Saturday morning we left for the orphanage bright and early for meetings with the staff. It was wonderful to hear that the orphanage will once again increase the number of children sent for adoption in 2006.
One of the main topics we discussed for a long time was a new project for the older kids in the orphanage. Through the PAL program, we want to set up a small computer lab in the orphanage where the teens can learn how to use Microsoft Office. We hope with having skills in Excel, Powerpoint, and Word, they will be able to get entry level office jobs in the event they are not able to attend college. They will also learn business English, which I think will help them a lot in the future. We will arrange for teachers from a local university to come in the evenings to do the classes.
Around 10 a.m., we went upstairs to visit the teachers and kids. We knew we were on an extremely tight schedule since we had lost an entire day due to the snowstorm so we were determined to work fast. We had an afternoon flight to Beijing so we only had a few hours. Karen went into the main room to photograph all of the children in the school program. She told me it was so much fun because the kids were all so interested in our camera and wanted to cluster around her to see what she was doing. The older boys stayed right next to her while she worked. So many of the children from my last visit have now been adopted (hooray!) and so we had many new children who had now joined the program. The teachers are so proud of their students. As each one sat down to get their picture, the teachers would cluster around and straighten their clothes, smooth their hair, and then of course get them to smile. Some of the older girls were also there helping as they are now on vacation from school for spring festival. It was truly a group effort!
Karen took a break from photographing to pass out cereal to the kids in little baggies. I sure hope the teachers can look at “cereal time” as a science experiment because the younger kids were definitely doing a gravity experiment as they watched in wonder what happened when you opened your baggy and turned it upside down. :-)
Karen was especially touched by little TuanTuan who noticed that one of the girls didn't have her own bag of cereal. He walked over and started feeding her his cereal. Every time I visit I see the kids taking care of each other as friends. I had wondered what the dynamics would be like this time as most of the original kids in the school have now been adopted overseas. I could only smile as I saw the new “posse”. Their friendship for one another is so obvious, and there is even one little“crush”. Guo and Ping are definitely boyfriend and girlfriend at the ripe old age of two. Whenever they have to sit down for class time she saves him a seat and calls out “Guo! Guo!” for him to sit right beside her.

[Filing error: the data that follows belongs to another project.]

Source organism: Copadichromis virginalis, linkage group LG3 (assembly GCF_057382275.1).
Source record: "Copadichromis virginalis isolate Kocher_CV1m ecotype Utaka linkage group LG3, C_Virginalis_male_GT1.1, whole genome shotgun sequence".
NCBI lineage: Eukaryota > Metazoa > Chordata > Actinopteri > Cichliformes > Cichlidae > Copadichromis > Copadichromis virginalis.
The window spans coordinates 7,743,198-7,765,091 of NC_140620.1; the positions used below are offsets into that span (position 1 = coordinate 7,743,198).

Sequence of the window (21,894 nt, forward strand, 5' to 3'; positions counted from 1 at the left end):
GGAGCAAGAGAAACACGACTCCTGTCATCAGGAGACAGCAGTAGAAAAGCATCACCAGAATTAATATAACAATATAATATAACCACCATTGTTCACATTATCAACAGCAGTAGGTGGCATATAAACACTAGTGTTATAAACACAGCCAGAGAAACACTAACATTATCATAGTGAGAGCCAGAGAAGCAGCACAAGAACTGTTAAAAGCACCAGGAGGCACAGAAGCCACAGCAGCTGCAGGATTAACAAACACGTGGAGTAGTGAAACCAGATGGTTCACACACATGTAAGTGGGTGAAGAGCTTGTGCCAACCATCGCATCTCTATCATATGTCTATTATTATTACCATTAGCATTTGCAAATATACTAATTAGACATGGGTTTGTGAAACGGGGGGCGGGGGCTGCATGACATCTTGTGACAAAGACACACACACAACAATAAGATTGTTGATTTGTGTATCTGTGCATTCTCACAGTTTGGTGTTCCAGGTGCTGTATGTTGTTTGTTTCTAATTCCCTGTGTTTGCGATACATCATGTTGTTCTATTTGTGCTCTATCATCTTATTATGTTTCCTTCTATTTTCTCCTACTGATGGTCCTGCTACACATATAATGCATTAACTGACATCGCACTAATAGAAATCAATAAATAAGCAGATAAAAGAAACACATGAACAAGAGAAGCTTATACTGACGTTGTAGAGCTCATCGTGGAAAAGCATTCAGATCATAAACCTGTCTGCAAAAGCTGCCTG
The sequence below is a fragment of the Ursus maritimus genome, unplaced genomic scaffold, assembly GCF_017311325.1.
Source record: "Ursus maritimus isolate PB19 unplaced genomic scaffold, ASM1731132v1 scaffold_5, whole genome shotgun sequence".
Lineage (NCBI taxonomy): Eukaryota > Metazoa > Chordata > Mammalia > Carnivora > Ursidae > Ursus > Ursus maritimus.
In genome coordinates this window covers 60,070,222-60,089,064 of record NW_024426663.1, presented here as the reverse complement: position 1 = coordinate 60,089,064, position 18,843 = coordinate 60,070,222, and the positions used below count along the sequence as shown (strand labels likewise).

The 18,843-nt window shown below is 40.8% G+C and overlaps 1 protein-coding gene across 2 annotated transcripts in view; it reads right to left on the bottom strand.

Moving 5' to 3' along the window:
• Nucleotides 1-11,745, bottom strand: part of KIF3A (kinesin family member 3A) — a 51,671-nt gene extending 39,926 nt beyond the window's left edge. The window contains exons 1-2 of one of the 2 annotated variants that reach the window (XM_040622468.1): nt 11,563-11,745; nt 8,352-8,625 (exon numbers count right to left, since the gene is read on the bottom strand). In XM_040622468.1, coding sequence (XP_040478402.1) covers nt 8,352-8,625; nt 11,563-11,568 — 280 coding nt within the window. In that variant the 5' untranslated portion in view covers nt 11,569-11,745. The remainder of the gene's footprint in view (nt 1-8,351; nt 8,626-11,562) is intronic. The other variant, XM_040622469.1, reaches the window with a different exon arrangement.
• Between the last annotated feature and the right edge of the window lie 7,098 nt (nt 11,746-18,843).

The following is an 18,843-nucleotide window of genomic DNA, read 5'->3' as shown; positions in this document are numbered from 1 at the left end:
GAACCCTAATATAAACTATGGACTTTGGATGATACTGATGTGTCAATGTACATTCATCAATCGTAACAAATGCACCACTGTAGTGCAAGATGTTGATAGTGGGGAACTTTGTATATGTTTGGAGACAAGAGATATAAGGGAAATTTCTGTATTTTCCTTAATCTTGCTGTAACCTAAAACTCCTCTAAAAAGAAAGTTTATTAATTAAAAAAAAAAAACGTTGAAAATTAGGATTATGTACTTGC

While Karen was having all the fun in the big room, I was talking with the teachers to make sure we got an updated report on every child in the school. I can't say enough good things about these women. We now have three women who work with the kids, and each one is as kind as the next. As I would call out each child's name, they would get so excited telling me all about what was special about THAT child. They do a remarkable job considering that the children have such a wide variety of ages and such varied special needs. They really try to encourage each child to do all they can. One of the teachers apologized that they cannot show me huge academic gains in the kids, but I told her that the goal of this program is to help each child's self esteem, to help them know they can accomplish a goal, and mainly just to let them have FUN in a school environment. Truly it is a kindergarten, which just happens to have kids from 20 months to 14. But the changes in the kids are remarkable. Everyone who visits sees the light in their eyes.
The teachers told me that they had really been researching curriculums because they do have such a WIDE variety of special needs to work with in the classroom. All three very excitedly told me that they felt Montessori materials would help the kids. I have to admit that I don't know a whole lot about this program but will definitely start looking into it when I get back.
All too soon it was time to say goodbye as we had to catch our flight to Beijing. We went back to the hotel quickly, and we saw Ao had come in early to say goodbye to us. There just is no way to describe the kindness we are shown in China. I could write for pages and pages and never be able to fully convey the sincerity of their friendship. I am always so humbled that I have been given the incredible gifts of knowing them.